Successive Approximations

The World We Were Promised, Part 1

The World We Were Promised, Part 1

Mozilla Corporation, the commercial arm of the non-profit Mozilla Foundation, announced this week that they are laying off 250 people, which is a quarter of the company. The official press release on the Mozilla blog is very upbeat, including bits about "acting more quickly and nimbly" and that they will "experiment more."

Piecing together reports from Twitter and elsewhere, however, it looks like the entire team of the Servo browser, an R&D project has been cut. (I guess that's not the kind of experiments they meant?) Perhaps more immediately impactful, two other teams appear to be cut in whole.

One was the team for developing the Firefox developer tools, which allow someone building or debugging a web app (which is most software these days) to do that in Firefox instead of Chrome. In a world where it is increasingly difficult to escape Google's software ecosystem, being able to switch to Firefox as a browser full time has been a positive step toward a more open internet.

The second team of immediate concern is the Mozilla Developer Network team, who maintain the de-facto official documentation of the Javascript language. MDN is the digital desk reference for anyone using JS day to day. There have been fragmentary statements about plans to move to some kind of community maintenance model for these docs. I hope that works.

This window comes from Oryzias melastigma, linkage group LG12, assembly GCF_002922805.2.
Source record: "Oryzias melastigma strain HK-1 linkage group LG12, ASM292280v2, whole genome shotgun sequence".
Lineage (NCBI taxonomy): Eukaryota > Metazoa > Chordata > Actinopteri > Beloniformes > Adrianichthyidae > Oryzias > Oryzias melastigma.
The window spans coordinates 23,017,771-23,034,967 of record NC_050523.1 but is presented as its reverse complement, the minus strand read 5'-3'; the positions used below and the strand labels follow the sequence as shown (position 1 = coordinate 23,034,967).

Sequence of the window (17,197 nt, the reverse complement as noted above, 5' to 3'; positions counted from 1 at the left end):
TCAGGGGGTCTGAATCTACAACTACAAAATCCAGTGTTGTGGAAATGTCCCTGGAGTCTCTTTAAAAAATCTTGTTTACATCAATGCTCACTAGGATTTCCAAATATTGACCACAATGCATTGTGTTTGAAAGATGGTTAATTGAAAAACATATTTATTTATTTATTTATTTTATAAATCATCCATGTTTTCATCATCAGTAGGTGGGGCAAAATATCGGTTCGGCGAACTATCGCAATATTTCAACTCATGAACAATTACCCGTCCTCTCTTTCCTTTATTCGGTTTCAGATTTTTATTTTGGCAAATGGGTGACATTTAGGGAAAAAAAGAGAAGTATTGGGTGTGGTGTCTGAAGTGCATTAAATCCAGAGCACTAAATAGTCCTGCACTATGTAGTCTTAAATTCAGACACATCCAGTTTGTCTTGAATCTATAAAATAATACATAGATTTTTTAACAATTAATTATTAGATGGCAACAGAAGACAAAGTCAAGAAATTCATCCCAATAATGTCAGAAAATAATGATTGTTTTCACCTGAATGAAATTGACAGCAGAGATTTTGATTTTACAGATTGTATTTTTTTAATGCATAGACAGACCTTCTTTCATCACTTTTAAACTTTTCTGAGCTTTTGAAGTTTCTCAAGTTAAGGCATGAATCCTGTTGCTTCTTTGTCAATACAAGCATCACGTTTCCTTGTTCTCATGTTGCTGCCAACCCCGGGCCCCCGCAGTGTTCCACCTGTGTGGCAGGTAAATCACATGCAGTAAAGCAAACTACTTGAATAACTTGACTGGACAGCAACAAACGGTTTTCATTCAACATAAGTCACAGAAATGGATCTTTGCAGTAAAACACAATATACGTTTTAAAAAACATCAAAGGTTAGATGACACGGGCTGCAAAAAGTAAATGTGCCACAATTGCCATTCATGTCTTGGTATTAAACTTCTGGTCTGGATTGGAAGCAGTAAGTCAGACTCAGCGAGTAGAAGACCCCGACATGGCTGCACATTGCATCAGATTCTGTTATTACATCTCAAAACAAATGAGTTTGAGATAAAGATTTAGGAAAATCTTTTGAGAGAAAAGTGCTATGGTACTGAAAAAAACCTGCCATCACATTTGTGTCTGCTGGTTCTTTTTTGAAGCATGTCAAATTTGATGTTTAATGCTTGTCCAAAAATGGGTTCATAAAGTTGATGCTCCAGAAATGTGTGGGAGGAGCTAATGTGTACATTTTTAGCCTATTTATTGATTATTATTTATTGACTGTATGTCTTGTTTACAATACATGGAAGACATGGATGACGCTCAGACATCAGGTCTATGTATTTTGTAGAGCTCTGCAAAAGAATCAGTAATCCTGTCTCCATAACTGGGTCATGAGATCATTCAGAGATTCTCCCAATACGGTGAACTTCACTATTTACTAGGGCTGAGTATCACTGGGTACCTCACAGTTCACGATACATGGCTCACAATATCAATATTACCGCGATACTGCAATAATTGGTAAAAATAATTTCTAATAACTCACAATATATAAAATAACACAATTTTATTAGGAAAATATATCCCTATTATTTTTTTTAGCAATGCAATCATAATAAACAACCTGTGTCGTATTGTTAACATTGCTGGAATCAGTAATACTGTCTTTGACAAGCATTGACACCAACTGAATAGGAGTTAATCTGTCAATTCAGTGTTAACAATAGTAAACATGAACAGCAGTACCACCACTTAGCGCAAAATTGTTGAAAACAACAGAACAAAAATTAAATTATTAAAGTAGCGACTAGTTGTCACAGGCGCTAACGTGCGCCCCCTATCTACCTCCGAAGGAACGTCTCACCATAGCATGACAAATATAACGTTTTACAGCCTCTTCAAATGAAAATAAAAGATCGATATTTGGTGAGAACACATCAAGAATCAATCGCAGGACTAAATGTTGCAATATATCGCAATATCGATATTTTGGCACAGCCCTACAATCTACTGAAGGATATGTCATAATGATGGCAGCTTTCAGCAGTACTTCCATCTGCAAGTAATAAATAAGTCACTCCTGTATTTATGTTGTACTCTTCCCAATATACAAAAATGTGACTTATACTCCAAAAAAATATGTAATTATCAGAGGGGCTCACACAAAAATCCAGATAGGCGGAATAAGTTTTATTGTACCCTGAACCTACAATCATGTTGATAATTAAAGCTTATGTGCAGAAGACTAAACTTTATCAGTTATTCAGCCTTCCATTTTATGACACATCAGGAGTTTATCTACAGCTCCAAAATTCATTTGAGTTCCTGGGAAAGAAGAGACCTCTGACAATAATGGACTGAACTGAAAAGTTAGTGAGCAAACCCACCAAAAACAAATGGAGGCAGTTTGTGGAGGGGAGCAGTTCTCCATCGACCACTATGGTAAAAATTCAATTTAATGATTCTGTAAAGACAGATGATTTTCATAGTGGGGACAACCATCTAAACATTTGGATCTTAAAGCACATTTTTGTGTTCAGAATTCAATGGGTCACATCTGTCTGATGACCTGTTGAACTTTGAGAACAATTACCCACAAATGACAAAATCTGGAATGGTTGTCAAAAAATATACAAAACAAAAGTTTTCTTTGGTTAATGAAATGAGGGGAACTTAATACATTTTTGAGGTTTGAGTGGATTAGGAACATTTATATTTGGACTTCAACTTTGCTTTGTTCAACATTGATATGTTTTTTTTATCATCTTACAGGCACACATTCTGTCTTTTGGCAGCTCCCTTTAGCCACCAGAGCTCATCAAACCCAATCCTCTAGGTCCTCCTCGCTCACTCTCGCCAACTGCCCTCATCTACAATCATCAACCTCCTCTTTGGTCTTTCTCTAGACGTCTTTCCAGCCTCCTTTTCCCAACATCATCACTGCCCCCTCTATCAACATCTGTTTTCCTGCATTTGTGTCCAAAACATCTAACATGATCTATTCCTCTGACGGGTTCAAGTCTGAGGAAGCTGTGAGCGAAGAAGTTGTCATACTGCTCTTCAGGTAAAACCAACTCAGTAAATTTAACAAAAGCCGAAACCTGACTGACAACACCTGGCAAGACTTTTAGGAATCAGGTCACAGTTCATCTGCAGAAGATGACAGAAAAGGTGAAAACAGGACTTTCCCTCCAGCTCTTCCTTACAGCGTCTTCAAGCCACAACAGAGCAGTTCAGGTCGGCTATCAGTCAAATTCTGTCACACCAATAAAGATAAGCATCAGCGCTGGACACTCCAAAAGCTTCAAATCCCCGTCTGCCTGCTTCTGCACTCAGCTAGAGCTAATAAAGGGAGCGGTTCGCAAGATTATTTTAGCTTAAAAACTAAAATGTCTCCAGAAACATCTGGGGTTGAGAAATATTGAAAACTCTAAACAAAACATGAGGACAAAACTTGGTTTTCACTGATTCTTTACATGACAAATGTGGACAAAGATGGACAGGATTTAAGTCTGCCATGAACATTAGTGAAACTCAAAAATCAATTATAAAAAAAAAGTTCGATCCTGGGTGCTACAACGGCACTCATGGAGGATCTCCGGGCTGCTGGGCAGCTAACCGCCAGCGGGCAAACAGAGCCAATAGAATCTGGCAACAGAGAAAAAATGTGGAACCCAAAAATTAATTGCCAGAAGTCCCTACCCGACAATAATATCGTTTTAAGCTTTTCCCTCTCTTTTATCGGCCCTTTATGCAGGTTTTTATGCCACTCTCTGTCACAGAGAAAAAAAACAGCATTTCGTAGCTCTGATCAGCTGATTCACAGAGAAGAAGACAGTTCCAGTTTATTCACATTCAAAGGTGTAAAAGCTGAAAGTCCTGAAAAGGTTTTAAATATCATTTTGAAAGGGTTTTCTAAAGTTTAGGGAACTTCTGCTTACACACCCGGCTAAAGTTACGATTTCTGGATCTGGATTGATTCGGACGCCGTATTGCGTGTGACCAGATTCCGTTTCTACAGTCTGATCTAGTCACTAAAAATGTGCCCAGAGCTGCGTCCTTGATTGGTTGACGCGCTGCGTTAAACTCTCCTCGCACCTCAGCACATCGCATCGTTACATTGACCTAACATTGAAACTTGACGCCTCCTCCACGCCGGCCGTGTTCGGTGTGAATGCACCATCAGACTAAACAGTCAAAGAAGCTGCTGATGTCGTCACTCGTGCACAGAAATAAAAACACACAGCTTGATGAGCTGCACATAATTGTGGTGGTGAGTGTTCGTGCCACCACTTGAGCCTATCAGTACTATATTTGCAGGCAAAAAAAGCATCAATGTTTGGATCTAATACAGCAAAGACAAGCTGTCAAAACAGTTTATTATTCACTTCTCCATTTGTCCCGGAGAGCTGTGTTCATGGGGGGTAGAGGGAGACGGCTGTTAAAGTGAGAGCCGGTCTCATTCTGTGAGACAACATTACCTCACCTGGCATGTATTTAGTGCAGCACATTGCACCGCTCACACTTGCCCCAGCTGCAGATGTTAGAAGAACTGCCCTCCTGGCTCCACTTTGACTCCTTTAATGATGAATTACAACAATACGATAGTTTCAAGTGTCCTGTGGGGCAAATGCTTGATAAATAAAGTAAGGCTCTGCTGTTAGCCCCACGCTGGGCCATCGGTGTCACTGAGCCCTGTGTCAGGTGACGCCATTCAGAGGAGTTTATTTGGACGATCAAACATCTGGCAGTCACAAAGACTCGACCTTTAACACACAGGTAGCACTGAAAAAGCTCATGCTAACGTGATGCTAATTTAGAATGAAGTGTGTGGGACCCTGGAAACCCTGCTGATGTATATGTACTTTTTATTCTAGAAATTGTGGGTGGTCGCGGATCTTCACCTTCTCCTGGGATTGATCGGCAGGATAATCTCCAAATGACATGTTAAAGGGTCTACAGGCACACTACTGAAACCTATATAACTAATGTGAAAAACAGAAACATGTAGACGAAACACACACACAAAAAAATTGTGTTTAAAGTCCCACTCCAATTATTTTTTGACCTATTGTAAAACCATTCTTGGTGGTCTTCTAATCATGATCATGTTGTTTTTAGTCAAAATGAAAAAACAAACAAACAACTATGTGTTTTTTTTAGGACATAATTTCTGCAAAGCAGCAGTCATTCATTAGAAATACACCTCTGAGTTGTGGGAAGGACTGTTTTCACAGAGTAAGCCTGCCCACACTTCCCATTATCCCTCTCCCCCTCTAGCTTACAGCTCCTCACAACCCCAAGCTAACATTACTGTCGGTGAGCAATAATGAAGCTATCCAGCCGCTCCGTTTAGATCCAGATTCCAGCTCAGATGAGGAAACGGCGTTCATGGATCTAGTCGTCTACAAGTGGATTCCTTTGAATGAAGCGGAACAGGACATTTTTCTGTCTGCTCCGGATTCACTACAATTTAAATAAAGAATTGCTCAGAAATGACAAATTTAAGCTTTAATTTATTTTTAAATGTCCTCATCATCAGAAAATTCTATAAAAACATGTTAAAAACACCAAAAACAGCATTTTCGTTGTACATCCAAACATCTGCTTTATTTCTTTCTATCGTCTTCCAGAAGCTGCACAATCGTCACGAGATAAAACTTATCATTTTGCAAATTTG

This layoff announcement has sent a bit of a shockwave through the developer community. Mozilla has long been seen as the odd duck in a crowded tech space. A big-name player who has been around for a long time who isn't interesting in locking you into their ecosystem and slurping out as much of your data as you'll give them.

One revelation that's come out in the many posts reacting to this announcement is the fact that almost all of Mozilla Corporation's funding comes from search providers paying to be the default search engine in a given region.

As of today, as someone who conscientiously believes the internet needs to stay free, there is no way for me to pay a small monthly contribution in thanks for the value I get out of my use of Firefox as a first-class browser on the internet.

I regularly contribute to YouTube channels and podcasts that I value via Patreon. I gladly pay for JetBrains' quality development tools that I use every day at work. I even have a monthly recurring payment to the guy who runs a website creating to the best, most customizable background noise on the internet, because it really does help me focus and get more done. Yet I don't have the same option for the browser I use as my portal to the internet.

As time goes on, options get narrower. Four US cellular carriers collapses into three. Four browser rendering engines (Edge, Firefox, Safari, Chrome) becomes three when Edge switches to Chrome. The promise of the internet was equal access, an open platform. But the incentives seem to keep driving toward more consolidation.

Technologically, this is my "We were promised flying cars" moment. Growing up, it seemed like every day brought new options, new websites, new ways of making computers do new and interesting things. It seemed like it would go on forever. There would always be some new reddit or Facebook or Uber being built and just waiting to come to prominence. But it doesn't seem like that's how it's shaking out.

Ben Berry

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